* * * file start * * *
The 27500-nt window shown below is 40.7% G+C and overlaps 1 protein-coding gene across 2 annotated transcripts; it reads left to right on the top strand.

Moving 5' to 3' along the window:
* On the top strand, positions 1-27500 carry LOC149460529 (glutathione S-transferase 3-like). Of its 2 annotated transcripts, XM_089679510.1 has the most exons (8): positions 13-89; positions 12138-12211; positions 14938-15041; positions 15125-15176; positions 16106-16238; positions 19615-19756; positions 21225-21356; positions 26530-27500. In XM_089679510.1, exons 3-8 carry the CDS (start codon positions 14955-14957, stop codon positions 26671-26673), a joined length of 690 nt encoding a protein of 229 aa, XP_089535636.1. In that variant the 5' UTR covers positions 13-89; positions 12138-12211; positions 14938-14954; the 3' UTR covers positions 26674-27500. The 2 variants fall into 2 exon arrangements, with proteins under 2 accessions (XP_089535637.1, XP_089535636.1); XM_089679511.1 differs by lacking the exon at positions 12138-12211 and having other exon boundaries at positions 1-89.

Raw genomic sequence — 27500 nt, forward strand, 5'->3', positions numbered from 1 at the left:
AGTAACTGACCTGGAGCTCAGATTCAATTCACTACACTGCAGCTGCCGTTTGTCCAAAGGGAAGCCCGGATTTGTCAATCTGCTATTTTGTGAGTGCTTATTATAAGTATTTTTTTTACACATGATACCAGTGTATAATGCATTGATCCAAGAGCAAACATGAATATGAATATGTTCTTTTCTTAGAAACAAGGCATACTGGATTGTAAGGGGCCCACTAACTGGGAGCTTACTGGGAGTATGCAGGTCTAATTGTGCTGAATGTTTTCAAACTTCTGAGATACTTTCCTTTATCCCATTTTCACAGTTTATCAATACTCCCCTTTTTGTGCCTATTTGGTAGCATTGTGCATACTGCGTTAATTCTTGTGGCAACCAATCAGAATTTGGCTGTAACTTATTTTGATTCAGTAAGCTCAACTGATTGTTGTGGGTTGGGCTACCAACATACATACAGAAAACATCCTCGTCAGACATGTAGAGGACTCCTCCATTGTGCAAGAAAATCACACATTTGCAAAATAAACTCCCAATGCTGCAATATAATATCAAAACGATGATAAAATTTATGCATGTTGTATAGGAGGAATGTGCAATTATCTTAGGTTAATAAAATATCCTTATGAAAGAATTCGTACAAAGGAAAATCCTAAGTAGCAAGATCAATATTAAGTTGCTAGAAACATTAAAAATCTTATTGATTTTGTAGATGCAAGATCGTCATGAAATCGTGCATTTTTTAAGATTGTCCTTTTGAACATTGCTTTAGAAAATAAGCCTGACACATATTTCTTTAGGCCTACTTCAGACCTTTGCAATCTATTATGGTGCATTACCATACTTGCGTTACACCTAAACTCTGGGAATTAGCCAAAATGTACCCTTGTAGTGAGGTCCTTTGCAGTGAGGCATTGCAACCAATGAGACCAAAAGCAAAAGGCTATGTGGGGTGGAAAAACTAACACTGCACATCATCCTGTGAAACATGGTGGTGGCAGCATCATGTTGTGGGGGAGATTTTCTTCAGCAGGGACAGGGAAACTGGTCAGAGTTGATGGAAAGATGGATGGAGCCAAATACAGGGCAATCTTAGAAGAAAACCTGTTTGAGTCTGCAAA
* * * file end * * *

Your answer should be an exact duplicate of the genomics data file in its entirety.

The 27500-nt window shown below is 40.7% G+C and overlaps 1 protein-coding gene across 2 annotated transcripts; it reads left to right on the top strand.

Moving 5' to 3' along the window:
* On the top strand, positions 1-27500 carry LOC149460529 (glutathione S-transferase 3-like). Of its 2 annotated transcripts, XM_089679510.1 has the most exons (8): positions 13-89; positions 12138-12211; positions 14938-15041; positions 15125-15176; positions 16106-16238; positions 19615-19756; positions 21225-21356; positions 26530-27500. In XM_089679510.1, exons 3-8 carry the CDS (start codon positions 14955-14957, stop codon positions 26671-26673), a joined length of 690 nt encoding a protein of 229 aa, XP_089535636.1. In that variant the 5' UTR covers positions 13-89; positions 12138-12211; positions 14938-14954; the 3' UTR covers positions 26674-27500. The 2 variants fall into 2 exon arrangements, with proteins under 2 accessions (XP_089535637.1, XP_089535636.1); XM_089679511.1 differs by lacking the exon at positions 12138-12211 and having other exon boundaries at positions 1-89.

Raw genomic sequence — 27500 nt, forward strand, 5'->3', positions numbered from 1 at the left:
AGTAACTGACCTGGAGCTCAGATTCAATTCACTACACTGCAGCTGCCGTTTGTCCAAAGGGAAGCCCGGATTTGTCAATCTGCTATTTTGTGAGTGCTTATTATAAGTATTTTTTTTACACATGATACCAGTGTATAATGCATTGATCCAAGAGCAAACATGAATATGAATATGTTCTTTTCTTAGAAACAAGGCATACTGGATTGTAAGGGGCCCACTAACTGGGAGCTTACTGGGAGTATGCAGGTCTAATTGTGCTGAATGTTTTCAAACTTCTGAGATACTTTCCTTTATCCCATTTTCACAGTTTATCAATACTCCCCTTTTTGTGCCTATTTGGTAGCATTGTGCATACTGCGTTAATTCTTGTGGCAACCAATCAGAATTTGGCTGTAACTTATTTTGATTCAGTAAGCTCAACTGATTGTTGTGGGTTGGGCTACCAACATACATACAGAAAACATCCTCGTCAGACATGTAGAGGACTCCTCCATTGTGCAAGAAAATCACACATTTGCAAAATAAACTCCCAATGCTGCAATATAATATCAAAACGATGATAAAATTTATGCATGTTGTATAGGAGGAATGTGCAATTATCTTAGGTTAATAAAATATCCTTATGAAAGAATTCGTACAAAGGAAAATCCTAAGTAGCAAGATCAATATTAAGTTGCTAGAAACATTAAAAATCTTATTGATTTTGTAGATGCAAGATCGTCATGAAATCGTGCATTTTTTAAGATTGTCCTTTTGAACATTGCTTTAGAAAATAAGCCTGACACATATTTCTTTAGGCCTACTTCAGACCTTTGCAATCTATTATGGTGCATTACCATACTTGCGTTACACCTAAACTCTGGGAATTAGCCAAAATGTACCCTTGTAGTGAGGTCCTTTGCAGTGAGGCATTGCAACCAATGAGACCAAAAGCAAAAGGCTATGTGGGGTGGAAAAACTAACACTGCACATCATCCTGTGAAACATGGTGGTGGCAGCATCATGTTGTGGGGGAGATTTTCTTCAGCAGGGACAGGGAAACTGGTCAGAGTTGATGGAAAGATGGATGGAGCCAAATACAGGGCAATCTTAGAAGAAAACCTGTTTGAGTCTGCAAA